The founding directors of Water Capital hold a strong belief that the world’s water problems will increasingly become a daily reality that will have to be addressed. This will encompass drinking water, wastewater, and water shortages in the agricultural and oil industries.
The CPC program is a two-part process. The first part is the IPO and subsequent listing on the Venture Exchange. The second part is completion of a Qualifying Transaction, which involves the identification and acquisition of a suitable business or assets. A CPC is a company that has filed and received a receipt for its prospectus but has not yet received final approval from the Venture Exchange for the Qualifying Transaction. To complete this, Water Capital is looking for a target company, a profitable company with a minimum of $5 million in revenue and a track record of at least three years. Ideally, the bigger the company, the better, and the longer the track record, the more attractive it will be.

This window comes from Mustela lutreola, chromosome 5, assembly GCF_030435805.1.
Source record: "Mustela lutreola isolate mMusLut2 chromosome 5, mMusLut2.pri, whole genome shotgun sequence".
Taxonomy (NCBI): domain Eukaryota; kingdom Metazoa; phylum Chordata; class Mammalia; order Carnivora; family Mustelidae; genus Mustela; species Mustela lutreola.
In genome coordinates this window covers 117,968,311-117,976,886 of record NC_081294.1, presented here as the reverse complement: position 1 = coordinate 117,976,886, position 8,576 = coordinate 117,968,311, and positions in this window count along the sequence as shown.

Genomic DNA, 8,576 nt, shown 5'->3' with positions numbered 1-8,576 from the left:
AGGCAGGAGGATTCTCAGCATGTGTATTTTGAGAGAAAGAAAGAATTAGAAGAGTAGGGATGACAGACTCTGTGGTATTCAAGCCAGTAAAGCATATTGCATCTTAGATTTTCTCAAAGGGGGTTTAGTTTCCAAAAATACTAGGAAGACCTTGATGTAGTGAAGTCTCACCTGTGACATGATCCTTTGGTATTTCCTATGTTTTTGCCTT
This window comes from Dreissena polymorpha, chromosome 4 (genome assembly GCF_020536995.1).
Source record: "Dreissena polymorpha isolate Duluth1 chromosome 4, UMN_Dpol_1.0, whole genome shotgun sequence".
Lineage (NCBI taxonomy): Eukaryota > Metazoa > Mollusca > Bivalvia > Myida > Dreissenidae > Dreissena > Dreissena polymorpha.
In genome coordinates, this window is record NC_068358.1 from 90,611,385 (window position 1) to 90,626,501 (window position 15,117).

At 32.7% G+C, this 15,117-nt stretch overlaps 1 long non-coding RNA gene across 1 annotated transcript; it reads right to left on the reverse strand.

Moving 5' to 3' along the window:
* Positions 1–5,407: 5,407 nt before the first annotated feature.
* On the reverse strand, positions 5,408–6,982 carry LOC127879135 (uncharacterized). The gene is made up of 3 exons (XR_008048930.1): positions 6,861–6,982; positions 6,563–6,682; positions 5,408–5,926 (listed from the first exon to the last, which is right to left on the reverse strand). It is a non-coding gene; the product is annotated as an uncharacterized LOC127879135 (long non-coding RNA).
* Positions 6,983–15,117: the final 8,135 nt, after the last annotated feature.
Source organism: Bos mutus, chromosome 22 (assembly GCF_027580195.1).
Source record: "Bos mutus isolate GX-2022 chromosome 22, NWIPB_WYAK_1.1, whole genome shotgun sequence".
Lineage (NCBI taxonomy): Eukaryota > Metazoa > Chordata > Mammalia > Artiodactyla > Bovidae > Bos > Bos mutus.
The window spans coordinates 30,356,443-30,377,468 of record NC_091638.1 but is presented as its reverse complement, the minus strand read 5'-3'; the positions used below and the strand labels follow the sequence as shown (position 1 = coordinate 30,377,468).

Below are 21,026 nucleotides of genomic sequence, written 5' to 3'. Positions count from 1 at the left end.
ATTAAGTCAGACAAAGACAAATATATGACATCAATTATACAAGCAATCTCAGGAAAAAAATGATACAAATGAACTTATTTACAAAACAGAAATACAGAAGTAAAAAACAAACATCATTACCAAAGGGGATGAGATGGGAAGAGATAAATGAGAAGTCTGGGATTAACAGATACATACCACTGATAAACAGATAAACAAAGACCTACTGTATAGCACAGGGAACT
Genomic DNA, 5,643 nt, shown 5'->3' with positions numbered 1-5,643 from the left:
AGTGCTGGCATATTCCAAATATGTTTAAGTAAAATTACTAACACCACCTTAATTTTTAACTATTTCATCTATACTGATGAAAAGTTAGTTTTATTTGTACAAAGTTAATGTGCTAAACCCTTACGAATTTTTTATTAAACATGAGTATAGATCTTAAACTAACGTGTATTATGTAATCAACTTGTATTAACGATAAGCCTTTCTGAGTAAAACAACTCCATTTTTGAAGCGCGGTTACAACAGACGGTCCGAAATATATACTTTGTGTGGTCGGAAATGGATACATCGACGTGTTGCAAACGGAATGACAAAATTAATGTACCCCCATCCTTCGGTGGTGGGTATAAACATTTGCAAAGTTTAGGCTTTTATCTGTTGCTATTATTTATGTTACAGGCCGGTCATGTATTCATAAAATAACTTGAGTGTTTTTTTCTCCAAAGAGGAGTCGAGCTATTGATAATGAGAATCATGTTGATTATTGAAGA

In conclusion, while weighing the benefits and the drawbacks, the CPC program is an option that growing companies should consider as they conduct their long-term strategic planning. If the CPC makes sense, with Water Capital already established, businesses in the water industry would be wise to give this serious consideration.